Some kid stuff
A few months ago, Jack had a bad dream and had to come sleep in our bed. The next day, as we were driving somewhere in the car, I glanced in the rear view mirror and saw him looking droopy and tired. “You can close your eyes and take a nap, honey,” I told him.
“I don’t want to go to sleep,” he said.
“OK,” I replied, “but it’s just that you look really tired.”
“But I’m afraid to go to sleep,” he said. “What if I have another bad dream?”
My heart broke, but I tried to play it cool and asked him if he wanted to tell me about the dream he had the night before. I can’t quite remember what it was about, but I do remember thinking, “Wow, that is pretty scary.” I think it was something along the lines of a bad monster chasing him, trying to steal him away from us.
But I can’t have a kid afraid to go to sleep, so I said, “Jack, you know that dreams are just in your head, right? And you’re the one in charge of your head! So you know what you should do? Before you go to sleep, you just tell your head, ‘Head? No bad dreams.’ And then if you have a bad dream anyway, you should just say, ‘Hey! I’m dreaming! That means I’m in charge! Head? Change this dream!’ and then you can just change the dream!” Jack giggled.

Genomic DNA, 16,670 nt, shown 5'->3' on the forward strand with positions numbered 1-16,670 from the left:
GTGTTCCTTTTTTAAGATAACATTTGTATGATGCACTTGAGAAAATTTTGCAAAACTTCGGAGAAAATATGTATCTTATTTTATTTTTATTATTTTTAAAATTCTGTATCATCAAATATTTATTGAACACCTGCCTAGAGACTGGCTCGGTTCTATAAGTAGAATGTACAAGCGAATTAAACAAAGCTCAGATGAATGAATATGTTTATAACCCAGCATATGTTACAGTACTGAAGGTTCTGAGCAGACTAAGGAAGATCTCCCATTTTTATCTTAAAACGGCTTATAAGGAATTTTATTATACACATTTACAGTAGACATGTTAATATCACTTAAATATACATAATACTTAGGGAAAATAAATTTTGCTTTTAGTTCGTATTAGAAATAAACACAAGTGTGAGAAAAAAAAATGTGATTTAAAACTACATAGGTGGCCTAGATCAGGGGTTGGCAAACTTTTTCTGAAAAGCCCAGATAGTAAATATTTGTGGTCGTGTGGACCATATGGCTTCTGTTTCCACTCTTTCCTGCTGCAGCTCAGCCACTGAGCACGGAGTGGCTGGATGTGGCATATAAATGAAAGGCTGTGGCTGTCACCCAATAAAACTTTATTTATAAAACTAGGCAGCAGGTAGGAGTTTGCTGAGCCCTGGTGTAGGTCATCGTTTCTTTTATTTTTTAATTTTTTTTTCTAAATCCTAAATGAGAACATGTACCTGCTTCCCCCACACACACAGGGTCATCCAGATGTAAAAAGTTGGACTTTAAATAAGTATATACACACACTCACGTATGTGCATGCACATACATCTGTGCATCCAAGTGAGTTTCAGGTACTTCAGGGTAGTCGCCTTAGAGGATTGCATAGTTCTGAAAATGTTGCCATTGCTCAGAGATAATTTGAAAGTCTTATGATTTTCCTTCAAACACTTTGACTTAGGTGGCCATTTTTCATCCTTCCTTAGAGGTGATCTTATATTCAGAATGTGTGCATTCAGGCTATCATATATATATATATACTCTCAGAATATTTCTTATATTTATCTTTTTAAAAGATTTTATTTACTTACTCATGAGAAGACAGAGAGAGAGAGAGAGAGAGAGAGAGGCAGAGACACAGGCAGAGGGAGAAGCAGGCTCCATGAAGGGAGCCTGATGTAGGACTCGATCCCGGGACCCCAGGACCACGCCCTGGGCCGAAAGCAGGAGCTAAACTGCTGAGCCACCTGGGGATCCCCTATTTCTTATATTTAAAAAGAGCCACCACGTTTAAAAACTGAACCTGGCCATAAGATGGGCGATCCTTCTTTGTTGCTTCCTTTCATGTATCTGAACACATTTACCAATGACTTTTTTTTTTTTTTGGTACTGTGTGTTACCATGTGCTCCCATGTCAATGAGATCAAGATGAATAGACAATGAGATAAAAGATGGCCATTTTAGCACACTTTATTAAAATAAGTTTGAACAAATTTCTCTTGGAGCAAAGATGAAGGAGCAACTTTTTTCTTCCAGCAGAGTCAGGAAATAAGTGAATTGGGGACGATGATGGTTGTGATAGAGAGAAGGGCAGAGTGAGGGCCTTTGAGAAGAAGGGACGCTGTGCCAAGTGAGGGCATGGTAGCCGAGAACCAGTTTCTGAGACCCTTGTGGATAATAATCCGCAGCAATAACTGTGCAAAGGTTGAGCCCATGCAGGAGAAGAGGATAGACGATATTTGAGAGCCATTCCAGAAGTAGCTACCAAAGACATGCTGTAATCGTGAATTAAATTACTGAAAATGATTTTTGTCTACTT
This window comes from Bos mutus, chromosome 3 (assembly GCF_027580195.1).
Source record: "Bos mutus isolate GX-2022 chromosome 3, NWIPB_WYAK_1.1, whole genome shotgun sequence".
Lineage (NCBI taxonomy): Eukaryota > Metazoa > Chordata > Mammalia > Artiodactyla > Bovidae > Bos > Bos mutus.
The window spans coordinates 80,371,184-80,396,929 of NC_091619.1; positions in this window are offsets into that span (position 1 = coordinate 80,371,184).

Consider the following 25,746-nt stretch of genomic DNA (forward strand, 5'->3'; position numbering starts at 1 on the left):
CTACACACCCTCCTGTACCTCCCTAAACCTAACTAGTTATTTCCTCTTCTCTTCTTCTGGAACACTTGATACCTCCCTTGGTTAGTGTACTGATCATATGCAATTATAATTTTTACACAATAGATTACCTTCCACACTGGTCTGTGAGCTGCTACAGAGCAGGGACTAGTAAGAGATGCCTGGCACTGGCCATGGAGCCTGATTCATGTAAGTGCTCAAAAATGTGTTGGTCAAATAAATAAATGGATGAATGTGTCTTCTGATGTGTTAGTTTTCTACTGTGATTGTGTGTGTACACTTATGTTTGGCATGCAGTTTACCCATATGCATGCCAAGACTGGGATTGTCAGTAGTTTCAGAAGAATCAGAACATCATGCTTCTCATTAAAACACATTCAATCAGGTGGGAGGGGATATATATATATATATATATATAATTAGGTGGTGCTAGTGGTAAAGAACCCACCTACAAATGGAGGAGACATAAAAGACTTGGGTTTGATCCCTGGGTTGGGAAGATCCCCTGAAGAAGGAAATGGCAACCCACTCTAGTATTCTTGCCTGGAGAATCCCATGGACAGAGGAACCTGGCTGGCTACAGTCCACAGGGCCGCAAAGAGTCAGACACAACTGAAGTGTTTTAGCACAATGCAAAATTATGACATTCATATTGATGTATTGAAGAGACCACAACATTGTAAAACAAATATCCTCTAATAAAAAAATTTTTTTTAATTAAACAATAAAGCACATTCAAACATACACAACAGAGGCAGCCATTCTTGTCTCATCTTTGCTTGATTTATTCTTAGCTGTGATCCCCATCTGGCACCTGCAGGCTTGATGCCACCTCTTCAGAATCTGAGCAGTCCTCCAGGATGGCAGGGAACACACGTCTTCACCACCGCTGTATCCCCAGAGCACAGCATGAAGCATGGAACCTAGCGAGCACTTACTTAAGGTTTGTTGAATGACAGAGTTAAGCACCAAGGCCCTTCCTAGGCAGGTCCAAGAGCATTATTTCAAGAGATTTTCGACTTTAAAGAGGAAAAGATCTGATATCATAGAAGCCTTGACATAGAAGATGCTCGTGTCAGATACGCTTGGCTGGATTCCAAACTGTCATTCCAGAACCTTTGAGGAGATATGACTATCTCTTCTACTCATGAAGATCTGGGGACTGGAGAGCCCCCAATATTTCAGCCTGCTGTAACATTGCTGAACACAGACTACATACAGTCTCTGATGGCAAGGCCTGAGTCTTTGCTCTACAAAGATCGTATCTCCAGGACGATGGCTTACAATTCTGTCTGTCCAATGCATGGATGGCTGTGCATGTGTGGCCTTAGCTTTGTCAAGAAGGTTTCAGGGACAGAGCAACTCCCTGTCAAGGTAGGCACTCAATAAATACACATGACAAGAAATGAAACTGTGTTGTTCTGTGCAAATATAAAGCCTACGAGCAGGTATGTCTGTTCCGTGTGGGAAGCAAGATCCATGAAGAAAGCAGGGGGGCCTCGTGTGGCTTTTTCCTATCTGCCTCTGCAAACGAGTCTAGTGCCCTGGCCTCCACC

“I could turn it into a flying dream!” he said.
“Exactly!” I replied. “Those are my favorite dreams too.”
He did fall asleep in the car because he just couldn’t fight it. And that night, Andrew reported that Jack asked him to wait a second before he sang songs and then whispered to himself, “Head? No bad dreams.” He’s been telling his head what to do every night since.
But this breaks my heart even more, because the trust! In me! When he has another bad dream, which I assume will happen eventually, will he think I lied to him? Which… I did? But on the other hand, did I really? Maybe all it takes to keep away the bad dreams is to truly believe that you just have to tell your head not to have any.
Parenthood, man. It’ll get ya.
Yesterday, something small – I forget what, exactly – made a loud noise that surprised us. “Woah!” said Jack.
“Yeah, you don’t expect something small to make a loud noise, huh?” I said. “Loud noises usually come from big things.”
There was a slight pause while Jack processed this. Then he said, “Nora’s pretty loud.”
He’s right. She is.
We have started the presumed hundred-year-long potty-training process with Nora, so she’s been spending a lot of time pantsless. As you do. Andrew found her one such time wearing naught but a t-shirt. “Nora, you’re naked!” he said.
She looked down at herself, and then looked back at him with genuine confusion. “I not naked, I still wearing a shirt.”
She was right. She was.